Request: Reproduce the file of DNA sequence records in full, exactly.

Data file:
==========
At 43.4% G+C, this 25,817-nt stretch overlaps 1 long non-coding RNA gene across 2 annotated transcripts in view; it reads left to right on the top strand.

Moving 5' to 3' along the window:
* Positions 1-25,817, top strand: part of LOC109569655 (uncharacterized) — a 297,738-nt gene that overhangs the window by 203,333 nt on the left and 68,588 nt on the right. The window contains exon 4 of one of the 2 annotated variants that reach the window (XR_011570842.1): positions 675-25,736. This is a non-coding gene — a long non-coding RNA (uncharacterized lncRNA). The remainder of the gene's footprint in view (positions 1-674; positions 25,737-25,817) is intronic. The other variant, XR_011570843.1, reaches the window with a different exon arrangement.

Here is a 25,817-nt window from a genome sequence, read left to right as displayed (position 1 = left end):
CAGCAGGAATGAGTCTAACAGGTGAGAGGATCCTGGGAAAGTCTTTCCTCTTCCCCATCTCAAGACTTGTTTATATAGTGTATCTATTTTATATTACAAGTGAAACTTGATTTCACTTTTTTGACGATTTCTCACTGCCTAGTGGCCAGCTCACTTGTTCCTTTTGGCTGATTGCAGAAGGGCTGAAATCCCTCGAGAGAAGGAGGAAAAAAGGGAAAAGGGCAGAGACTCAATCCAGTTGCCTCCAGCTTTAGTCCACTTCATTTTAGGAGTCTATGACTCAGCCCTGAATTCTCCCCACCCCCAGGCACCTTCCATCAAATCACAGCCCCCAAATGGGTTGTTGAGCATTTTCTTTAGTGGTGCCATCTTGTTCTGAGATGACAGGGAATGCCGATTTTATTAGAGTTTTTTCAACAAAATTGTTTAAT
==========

At 43.4% G+C, this 25,817-nt stretch overlaps 1 long non-coding RNA gene across 2 annotated transcripts in view; it reads left to right on the top strand.

Moving 5' to 3' along the window:
* Positions 1-25,817, top strand: part of LOC109569655 (uncharacterized) — a 297,738-nt gene that overhangs the window by 203,333 nt on the left and 68,588 nt on the right. The window contains exon 4 of one of the 2 annotated variants that reach the window (XR_011570842.1): positions 675-25,736. This is a non-coding gene — a long non-coding RNA (uncharacterized lncRNA). The remainder of the gene's footprint in view (positions 1-674; positions 25,737-25,817) is intronic. The other variant, XR_011570843.1, reaches the window with a different exon arrangement.

Here is a 25,817-nt window from a genome sequence, read left to right as displayed (position 1 = left end):
CAGCAGGAATGAGTCTAACAGGTGAGAGGATCCTGGGAAAGTCTTTCCTCTTCCCCATCTCAAGACTTGTTTATATAGTGTATCTATTTTATATTACAAGTGAAACTTGATTTCACTTTTTTGACGATTTCTCACTGCCTAGTGGCCAGCTCACTTGTTCCTTTTGGCTGATTGCAGAAGGGCTGAAATCCCTCGAGAGAAGGAGGAAAAAAGGGAAAAGGGCAGAGACTCAATCCAGTTGCCTCCAGCTTTAGTCCACTTCATTTTAGGAGTCTATGACTCAGCCCTGAATTCTCCCCACCCCCAGGCACCTTCCATCAAATCACAGCCCCCAAATGGGTTGTTGAGCATTTTCTTTAGTGGTGCCATCTTGTTCTGAGATGACAGGGAATGCCGATTTTATTAGAGTTTTTTCAACAAAATTGTTTAAT